Fact of the day: 26th July

On this day in 1945 The Potsdam Declaration was signed in Potsdam, Germany.

The Potsdam Declaration or the Proclamation Defining Terms for Japanese Surrender is a statement that called for the surrender of all Japanese armed forces during World War II.

On July 26, 1945, United States President Harry S. Truman, United Kingdom Prime Minister Winston Churchill, and Chairman of the Nationalist Government of China Chiang Kai-shek issued the document, which outlined the terms of surrender for the Empire of Japan as agreed upon at the Potsdam Conference.

download

This ultimatum stated that, if Japan did not surrender, it would face “prompt and utter destruction.”

The Declaration was released to the press in Potsdam on the evening of July 26 and simultaneously transmitted to the Office of War Information in Washington. By 5 p.m. Washington time, OWI’s West Coast transmitters, aimed at the Japanese home islands, were broadcasting the text in English, and two hours later began broadcasting it in Japanese.

The Declaration was never transmitted to the Japanese government through diplomatic channels. The Japanese government did not disclose the declaration to the Japanese people. However, the ultimatum was heard by some who listened to the OWI broadcasts, and leaflets describing it were dropped from American bombers.

Although picking up leaflets and listening to foreign radio broadcasts had been banned by the government, the American propaganda efforts were successful in making the key points of the declaration known to most Japanese.

After the successful atomic bombing of Hiroshima on August 6, President Truman in a widely broadcast speech, picked up by Japanese news agencies, warned that if Japan failed to accept the terms of the declaration, it could “expect a rain of ruin from the air, the like of which has never been seen on this earth.”

Instrument_of_surrender_Japan2

As a result, Prime Minister Suzuki felt compelled to meet the Japanese press, to whom he reiterated his government’s commitment to ignore the Allies’ demands and fight on.

The extent of the Allies’ demands brought home to the Japanese leaders and people the extent of the success Japan’s enemies had achieved in the war.

Fact of the day: 25th July

On this day in 1603 James VI of Scotland was crowned king of England (James I of England), bringing the Kingdom of England and Kingdom of Scotland into personal union. Political union would occur in 1707.

As Elizabeth I was the last of Henry VIII’s descendants, James was seen as the most likely heir to the English throne through his great-grandmother Margaret Tudor, who was Henry VIII’s oldest sister.

download (18)

From 1601, in the last years of Elizabeth I’s life, certain English politicians, notably her chief minister Sir Robert Cecil, maintained a secret correspondence with James to prepare in advance for a smooth succession.

In March 1603, with the Queen clearly dying, Cecil sent James a draft proclamation of his accession to the English throne. Elizabeth died in the early hours of 24 March, and James was proclaimed king in London later the same day.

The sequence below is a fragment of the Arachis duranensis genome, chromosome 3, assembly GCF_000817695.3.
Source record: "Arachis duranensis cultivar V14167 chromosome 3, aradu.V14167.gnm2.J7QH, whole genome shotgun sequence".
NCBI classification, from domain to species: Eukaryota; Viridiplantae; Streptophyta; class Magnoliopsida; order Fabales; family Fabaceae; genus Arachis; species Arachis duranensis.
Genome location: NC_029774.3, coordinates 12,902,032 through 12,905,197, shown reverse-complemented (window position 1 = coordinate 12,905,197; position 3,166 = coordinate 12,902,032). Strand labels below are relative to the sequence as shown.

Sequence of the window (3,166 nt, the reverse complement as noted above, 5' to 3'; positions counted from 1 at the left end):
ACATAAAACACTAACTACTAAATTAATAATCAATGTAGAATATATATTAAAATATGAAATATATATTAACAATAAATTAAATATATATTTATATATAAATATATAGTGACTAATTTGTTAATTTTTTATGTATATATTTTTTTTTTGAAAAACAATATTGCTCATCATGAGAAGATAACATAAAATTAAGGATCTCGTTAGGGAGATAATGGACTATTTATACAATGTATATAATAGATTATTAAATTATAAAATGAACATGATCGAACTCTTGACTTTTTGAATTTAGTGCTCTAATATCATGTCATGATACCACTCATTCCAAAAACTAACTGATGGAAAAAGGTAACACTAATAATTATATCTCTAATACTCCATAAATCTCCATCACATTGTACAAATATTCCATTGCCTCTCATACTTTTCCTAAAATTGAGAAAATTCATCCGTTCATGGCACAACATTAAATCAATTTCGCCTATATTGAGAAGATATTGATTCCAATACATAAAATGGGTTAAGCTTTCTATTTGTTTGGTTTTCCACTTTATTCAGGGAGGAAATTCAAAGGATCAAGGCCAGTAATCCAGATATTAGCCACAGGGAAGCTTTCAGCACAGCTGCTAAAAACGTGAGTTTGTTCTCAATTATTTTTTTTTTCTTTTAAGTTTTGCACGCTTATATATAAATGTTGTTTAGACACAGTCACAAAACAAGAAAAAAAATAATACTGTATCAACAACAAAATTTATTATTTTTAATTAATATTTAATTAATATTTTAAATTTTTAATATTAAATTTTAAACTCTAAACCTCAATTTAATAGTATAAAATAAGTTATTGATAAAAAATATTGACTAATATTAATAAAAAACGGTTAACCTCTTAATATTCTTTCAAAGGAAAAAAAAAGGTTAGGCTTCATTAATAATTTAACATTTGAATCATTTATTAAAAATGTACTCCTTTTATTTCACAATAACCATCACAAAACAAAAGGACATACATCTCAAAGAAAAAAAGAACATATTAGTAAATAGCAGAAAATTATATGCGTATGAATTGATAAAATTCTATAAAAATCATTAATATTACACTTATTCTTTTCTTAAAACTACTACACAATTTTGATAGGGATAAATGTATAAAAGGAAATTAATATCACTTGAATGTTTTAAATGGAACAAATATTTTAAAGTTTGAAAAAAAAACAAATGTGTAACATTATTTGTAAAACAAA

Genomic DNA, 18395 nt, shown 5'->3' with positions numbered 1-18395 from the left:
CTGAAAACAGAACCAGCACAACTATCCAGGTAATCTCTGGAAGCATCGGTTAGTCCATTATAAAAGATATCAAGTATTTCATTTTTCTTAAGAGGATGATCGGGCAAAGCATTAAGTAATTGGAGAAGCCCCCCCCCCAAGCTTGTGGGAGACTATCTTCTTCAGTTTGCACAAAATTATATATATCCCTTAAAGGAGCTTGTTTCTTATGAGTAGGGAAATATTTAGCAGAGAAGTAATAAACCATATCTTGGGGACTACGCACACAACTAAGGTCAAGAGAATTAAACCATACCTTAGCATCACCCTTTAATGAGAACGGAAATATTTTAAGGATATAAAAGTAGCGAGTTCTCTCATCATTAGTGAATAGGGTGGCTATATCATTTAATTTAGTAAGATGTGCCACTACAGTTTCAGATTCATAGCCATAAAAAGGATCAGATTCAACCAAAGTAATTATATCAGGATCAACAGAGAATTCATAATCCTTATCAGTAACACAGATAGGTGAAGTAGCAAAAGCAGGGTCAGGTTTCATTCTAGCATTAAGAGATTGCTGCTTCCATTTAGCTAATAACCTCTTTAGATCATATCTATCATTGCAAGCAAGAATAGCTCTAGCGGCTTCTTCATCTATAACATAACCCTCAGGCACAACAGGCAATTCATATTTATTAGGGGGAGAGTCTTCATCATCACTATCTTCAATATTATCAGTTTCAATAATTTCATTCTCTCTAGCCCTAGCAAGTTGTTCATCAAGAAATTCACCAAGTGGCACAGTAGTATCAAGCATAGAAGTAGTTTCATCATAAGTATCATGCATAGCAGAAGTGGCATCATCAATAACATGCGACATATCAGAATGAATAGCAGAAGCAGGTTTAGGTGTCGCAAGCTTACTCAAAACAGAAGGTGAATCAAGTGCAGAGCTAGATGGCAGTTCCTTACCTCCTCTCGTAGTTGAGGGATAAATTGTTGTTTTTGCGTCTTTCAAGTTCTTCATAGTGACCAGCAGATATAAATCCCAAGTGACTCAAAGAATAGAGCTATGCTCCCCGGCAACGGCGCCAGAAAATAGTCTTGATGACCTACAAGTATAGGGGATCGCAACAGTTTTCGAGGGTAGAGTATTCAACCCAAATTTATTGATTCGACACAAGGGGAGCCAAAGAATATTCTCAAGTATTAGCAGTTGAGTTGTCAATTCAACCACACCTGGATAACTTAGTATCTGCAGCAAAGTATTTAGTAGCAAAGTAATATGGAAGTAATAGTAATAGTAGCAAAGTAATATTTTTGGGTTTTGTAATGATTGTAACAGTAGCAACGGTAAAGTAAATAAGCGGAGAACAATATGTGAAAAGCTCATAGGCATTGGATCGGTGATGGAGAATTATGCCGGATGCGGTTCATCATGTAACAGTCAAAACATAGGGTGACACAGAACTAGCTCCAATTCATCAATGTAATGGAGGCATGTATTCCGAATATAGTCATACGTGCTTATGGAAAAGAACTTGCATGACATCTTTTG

On 5 April, James left Edinburgh for London, promising to return every three years (a promise he did not keep), and progressed slowly southwards

. Local lords received him with lavish hospitality along the route and James was amazed by the wealth of his new land and subjects.

download (17)

James said he was ‘swapping a stony couch for a deep feather bed’. At Cecil’s house, Theobalds, Hertfordshire, James was so in awe, he bought it there and then, arriving in the capital after Elizabeth’s funeral.

His new subjects flocked to see him, relieved that the succession had triggered neither unrest nor invasion.

When he entered London on 7 May, he was mobbed by a crowd of spectators.

His English coronation took place on 25 July, with elaborate allegories provided by dramatic poets such as Thomas Dekker and Ben Jonson.

Even though an outbreak of plague restricted festivities, “the streets seemed paved with men,” wrote Dekker. “Stalls instead of rich wares were set out with children, open casements filled up with women”.

_68823702_jamesviandicoronation

The kingdom to which James succeeded was, however, not without its problems.

Monopolies and taxation had engendered a widespread sense of grievance, and the costs of war in Ireland had become a heavy burden on the government.

By the time of his succession, England had incurred a debt of £400,000.

Fact of the day: 24th July

On this day in 1411 Battle of Harlaw, one of the bloodiest battles in Scotland took place.

The Battle of Harlaw was a Scottish clan battle fought on 24 July 1411 just north of Inverurie in Aberdeenshire.

It was one of a series of battles fought during the Middle Ages between the barons of northeast Scotland against those from the west coast.

The battle was fought to resolve competing claims to the Earldom of Ross, a large region of northern Scotland.

Robert Stewart, Duke of Albany, Regent of Scotland, had taken control of the earldom as guardian of his niece Euphemia Leslie.

This claim was contested by Donald, Lord of the Isles, who had married Euphemia’s aunt Mariota. Donald invaded Ross with the intention of seizing the earldom by force.

The ferocity of the battle gave it the nickname “Red Harlaw.”

It is commemorated by a 40-foot (12 m) high memorial on the battlefield near the town of Inverurie, supposedly by the church at Chapel of Garioch, and by ballads and music.

download (16)